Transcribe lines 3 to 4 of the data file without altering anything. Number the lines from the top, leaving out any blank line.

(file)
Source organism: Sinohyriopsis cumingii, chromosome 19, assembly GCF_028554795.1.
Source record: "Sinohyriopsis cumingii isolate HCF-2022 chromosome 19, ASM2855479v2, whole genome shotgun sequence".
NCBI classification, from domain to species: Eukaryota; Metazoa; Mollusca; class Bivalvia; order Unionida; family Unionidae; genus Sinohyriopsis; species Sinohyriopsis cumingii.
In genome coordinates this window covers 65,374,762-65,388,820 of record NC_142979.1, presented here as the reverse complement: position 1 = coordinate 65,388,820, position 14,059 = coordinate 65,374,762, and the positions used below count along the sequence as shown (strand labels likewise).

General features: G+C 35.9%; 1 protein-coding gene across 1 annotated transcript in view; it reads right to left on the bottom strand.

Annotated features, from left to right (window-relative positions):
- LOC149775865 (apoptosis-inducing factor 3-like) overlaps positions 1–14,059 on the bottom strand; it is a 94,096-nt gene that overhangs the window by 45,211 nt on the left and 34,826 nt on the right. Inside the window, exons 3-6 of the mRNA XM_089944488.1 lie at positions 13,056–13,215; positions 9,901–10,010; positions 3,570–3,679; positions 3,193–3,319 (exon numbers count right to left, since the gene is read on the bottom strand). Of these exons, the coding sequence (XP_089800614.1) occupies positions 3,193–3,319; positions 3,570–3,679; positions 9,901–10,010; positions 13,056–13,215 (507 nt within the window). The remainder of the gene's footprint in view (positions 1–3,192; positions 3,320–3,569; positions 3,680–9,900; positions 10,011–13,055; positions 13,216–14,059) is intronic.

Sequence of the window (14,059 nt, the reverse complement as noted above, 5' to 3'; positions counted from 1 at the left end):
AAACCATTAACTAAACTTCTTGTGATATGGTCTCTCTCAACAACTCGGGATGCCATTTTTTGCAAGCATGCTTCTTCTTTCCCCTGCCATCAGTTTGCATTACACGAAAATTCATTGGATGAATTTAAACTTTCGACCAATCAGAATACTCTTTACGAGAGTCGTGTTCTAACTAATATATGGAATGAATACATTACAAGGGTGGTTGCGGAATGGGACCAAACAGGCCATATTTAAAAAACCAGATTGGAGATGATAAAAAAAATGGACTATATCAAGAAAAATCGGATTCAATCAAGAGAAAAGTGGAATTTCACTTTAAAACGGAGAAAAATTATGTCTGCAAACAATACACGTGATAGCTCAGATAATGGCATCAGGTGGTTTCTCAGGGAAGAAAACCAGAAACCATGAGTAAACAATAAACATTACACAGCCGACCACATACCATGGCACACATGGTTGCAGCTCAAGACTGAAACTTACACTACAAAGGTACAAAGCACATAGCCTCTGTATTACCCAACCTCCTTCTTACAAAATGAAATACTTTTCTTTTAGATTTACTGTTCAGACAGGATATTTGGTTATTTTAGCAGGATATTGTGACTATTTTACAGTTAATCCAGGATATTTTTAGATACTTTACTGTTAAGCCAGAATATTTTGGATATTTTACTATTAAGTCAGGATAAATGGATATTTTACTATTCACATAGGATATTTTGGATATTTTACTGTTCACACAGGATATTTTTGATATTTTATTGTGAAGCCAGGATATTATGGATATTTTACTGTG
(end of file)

NCBI classification, from domain to species: Eukaryota; Metazoa; Mollusca; class Bivalvia; order Unionida; family Unionidae; genus Sinohyriopsis; species Sinohyriopsis cumingii.
In genome coordinates this window covers 65,374,762-65,388,820 of record NC_142979.1, presented here as the reverse complement: position 1 = coordinate 65,388,820, position 14,059 = coordinate 65,374,762, and the positions used below count along the sequence as shown (strand labels likewise).